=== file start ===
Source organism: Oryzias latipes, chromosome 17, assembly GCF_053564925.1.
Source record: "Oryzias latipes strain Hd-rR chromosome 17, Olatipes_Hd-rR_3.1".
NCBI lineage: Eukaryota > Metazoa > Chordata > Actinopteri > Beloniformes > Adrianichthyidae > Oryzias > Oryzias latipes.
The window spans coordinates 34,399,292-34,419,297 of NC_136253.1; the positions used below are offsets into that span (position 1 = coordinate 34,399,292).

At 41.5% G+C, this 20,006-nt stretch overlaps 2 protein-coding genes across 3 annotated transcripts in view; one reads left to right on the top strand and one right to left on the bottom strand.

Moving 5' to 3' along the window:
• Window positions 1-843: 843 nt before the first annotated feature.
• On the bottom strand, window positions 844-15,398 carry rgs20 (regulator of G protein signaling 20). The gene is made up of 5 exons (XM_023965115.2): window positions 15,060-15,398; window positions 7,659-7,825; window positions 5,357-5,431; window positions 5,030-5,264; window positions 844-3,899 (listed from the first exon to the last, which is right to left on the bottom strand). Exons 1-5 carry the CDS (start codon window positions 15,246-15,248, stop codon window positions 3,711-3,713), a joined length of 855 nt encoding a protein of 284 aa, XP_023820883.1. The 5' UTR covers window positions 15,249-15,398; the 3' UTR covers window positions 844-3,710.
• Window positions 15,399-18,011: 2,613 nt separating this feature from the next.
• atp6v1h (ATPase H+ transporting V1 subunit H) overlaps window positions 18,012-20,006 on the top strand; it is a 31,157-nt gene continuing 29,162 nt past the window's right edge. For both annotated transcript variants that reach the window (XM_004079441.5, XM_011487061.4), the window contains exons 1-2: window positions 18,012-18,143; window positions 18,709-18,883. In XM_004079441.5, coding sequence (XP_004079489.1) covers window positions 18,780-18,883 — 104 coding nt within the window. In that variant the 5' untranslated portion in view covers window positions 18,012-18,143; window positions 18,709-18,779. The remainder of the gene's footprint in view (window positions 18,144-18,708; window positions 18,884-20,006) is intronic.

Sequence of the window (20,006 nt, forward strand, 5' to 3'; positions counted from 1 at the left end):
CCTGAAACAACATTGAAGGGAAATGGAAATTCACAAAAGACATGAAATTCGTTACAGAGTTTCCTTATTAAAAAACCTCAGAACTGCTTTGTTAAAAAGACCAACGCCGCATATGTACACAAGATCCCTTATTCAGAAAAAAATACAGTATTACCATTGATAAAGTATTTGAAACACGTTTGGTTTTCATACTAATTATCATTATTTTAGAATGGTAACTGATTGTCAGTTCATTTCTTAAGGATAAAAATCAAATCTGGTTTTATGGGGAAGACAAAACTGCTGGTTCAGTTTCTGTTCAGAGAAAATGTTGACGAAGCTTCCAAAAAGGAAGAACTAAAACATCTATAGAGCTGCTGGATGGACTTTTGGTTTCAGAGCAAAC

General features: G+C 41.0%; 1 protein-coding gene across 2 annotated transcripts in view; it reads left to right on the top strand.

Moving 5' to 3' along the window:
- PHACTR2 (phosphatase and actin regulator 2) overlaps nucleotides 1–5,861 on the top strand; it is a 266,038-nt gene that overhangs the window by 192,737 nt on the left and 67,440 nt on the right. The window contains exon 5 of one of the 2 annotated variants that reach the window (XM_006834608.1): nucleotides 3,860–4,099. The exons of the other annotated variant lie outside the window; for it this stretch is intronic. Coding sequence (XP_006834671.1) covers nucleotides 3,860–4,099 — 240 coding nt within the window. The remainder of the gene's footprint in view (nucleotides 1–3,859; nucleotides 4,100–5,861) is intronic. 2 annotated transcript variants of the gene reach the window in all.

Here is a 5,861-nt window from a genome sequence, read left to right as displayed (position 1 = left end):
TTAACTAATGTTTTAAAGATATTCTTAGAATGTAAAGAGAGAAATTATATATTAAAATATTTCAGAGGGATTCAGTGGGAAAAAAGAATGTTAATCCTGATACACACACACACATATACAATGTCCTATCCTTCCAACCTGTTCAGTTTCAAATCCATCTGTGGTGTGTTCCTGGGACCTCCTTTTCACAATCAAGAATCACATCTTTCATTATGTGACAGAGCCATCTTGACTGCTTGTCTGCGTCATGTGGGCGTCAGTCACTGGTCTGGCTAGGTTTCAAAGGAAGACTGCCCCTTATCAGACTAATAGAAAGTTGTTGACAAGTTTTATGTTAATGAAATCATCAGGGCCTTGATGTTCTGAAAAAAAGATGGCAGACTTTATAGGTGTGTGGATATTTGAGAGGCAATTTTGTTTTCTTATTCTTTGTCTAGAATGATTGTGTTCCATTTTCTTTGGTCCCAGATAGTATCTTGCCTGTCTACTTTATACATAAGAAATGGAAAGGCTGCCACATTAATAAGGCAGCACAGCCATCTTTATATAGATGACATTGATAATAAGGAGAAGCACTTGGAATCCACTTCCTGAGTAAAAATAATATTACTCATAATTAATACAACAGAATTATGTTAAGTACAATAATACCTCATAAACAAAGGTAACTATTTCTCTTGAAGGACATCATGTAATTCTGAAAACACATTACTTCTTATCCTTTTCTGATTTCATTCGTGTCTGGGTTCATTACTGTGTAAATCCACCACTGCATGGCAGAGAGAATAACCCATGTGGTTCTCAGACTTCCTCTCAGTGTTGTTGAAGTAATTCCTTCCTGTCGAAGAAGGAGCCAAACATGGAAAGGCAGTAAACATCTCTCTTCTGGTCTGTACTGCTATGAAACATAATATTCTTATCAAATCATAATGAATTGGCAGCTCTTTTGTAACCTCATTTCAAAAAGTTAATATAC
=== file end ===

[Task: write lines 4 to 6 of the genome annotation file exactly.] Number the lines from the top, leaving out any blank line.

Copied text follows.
The window spans coordinates 34,399,292-34,419,297 of NC_136253.1; the positions used below are offsets into that span (position 1 = coordinate 34,399,292).

At 41.5% G+C, this 20,006-nt stretch overlaps 2 protein-coding genes across 3 annotated transcripts in view; one reads left to right on the top strand and one right to left on the bottom strand.

Moving 5' to 3' along the window: